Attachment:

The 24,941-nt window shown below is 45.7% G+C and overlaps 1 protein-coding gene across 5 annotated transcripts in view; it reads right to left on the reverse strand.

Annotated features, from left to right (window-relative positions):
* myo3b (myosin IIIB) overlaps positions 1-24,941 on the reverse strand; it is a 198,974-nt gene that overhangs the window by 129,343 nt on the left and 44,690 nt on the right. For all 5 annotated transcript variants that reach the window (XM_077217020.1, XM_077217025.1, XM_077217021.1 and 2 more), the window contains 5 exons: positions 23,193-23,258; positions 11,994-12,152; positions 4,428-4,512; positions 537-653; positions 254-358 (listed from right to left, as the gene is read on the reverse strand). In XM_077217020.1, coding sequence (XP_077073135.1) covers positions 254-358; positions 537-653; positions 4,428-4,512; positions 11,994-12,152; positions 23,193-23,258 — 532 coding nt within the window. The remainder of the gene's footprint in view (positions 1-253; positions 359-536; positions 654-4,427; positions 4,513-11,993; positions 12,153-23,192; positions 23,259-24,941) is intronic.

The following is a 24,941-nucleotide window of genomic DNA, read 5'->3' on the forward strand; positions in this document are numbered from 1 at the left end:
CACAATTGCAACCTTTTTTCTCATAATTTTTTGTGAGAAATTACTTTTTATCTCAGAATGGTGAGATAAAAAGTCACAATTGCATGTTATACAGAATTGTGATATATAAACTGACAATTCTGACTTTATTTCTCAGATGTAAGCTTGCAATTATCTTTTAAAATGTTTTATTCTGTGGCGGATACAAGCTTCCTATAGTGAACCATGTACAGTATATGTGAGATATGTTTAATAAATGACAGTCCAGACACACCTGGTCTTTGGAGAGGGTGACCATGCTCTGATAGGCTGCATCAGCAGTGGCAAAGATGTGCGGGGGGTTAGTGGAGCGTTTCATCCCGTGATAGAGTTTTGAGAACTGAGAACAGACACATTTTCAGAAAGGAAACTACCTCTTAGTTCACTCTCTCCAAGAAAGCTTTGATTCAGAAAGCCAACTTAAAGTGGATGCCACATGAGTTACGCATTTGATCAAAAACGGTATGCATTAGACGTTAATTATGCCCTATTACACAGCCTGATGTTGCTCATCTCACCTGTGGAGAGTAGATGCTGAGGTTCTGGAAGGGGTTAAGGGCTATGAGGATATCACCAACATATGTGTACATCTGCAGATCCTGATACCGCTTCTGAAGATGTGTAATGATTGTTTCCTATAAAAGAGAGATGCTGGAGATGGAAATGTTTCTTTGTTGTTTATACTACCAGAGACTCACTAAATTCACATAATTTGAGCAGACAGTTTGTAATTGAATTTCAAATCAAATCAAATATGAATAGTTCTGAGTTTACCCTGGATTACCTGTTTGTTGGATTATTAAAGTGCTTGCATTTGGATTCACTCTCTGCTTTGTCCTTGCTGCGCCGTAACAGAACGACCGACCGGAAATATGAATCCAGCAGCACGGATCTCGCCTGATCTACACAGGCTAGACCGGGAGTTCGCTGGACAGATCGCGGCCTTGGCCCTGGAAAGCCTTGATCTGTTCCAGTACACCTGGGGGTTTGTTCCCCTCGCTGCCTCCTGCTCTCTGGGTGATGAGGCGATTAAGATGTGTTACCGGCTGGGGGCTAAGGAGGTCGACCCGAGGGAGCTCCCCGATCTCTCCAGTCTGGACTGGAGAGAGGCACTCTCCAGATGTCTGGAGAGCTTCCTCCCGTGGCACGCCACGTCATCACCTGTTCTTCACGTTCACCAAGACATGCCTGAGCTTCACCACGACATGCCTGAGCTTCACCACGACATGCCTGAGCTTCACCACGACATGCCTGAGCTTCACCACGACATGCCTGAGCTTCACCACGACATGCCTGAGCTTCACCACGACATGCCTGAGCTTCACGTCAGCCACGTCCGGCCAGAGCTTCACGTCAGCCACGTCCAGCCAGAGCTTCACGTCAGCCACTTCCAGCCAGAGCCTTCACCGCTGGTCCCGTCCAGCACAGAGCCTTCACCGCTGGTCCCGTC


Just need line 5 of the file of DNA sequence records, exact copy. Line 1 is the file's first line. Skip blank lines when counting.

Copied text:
CACAATTGCAACCTTTTTTCTCATAATTTTTTGTGAGAAATTACTTTTTATCTCAGAATGGTGAGATAAAAAGTCACAATTGCATGTTATACAGAATTGTGATATATAAACTGACAATTCTGACTTTATTTCTCAGATGTAAGCTTGCAATTATCTTTTAAAATGTTTTATTCTGTGGCGGATACAAGCTTCCTATAGTGAACCATGTACAGTATATGTGAGATATGTTTAATAAATGACAGTCCAGACACACCTGGTCTTTGGAGAGGGTGACCATGCTCTGATAGGCTGCATCAGCAGTGGCAAAGATGTGCGGGGGGTTAGTGGAGCGTTTCATCCCGTGATAGAGTTTTGAGAACTGAGAACAGACACATTTTCAGAAAGGAAACTACCTCTTAGTTCACTCTCTCCAAGAAAGCTTTGATTCAGAAAGCCAACTTAAAGTGGATGCCACATGAGTTACGCATTTGATCAAAAACGGTATGCATTAGACGTTAATTATGCCCTATTACACAGCCTGATGTTGCTCATCTCACCTGTGGAGAGTAGATGCTGAGGTTCTGGAAGGGGTTAAGGGCTATGAGGATATCACCAACATATGTGTACATCTGCAGATCCTGATACCGCTTCTGAAGATGTGTAATGATTGTTTCCTATAAAAGAGAGATGCTGGAGATGGAAATGTTTCTTTGTTGTTTATACTACCAGAGACTCACTAAATTCACATAATTTGAGCAGACAGTTTGTAATTGAATTTCAAATCAAATCAAATATGAATAGTTCTGAGTTTACCCTGGATTACCTGTTTGTTGGATTATTAAAGTGCTTGCATTTGGATTCACTCTCTGCTTTGTCCTTGCTGCGCCGTAACAGAACGACCGACCGGAAATATGAATCCAGCAGCACGGATCTCGCCTGATCTACACAGGCTAGACCGGGAGTTCGCTGGACAGATCGCGGCCTTGGCCCTGGAAAGCCTTGATCTGTTCCAGTACACCTGGGGGTTTGTTCCCCTCGCTGCCTCCTGCTCTCTGGGTGATGAGGCGATTAAGATGTGTTACCGGCTGGGGGCTAAGGAGGTCGACCCGAGGGAGCTCCCCGATCTCTCCAGTCTGGACTGGAGAGAGGCACTCTCCAGATGTCTGGAGAGCTTCCTCCCGTGGCACGCCACGTCATCACCTGTTCTTCACGTTCACCAAGACATGCCTGAGCTTCACCACGACATGCCTGAGCTTCACCACGACATGCCTGAGCTTCACCACGACATGCCTGAGCTTCACCACGACATGCCTGAGCTTCACCACGACATGCCTGAGCTTCACCACGACATGCCTGAGCTTCACGTCAGCCACGTCCGGCCAGAGCTTCACGTCAGCCACGTCCAGCCAGAGCTTCACGTCAGCCACTTCCAGCCAGAGCCTTCACCGCTGGTCCCGTCCAGCACAGAGCCTTCACCGCTGGTCCCGTC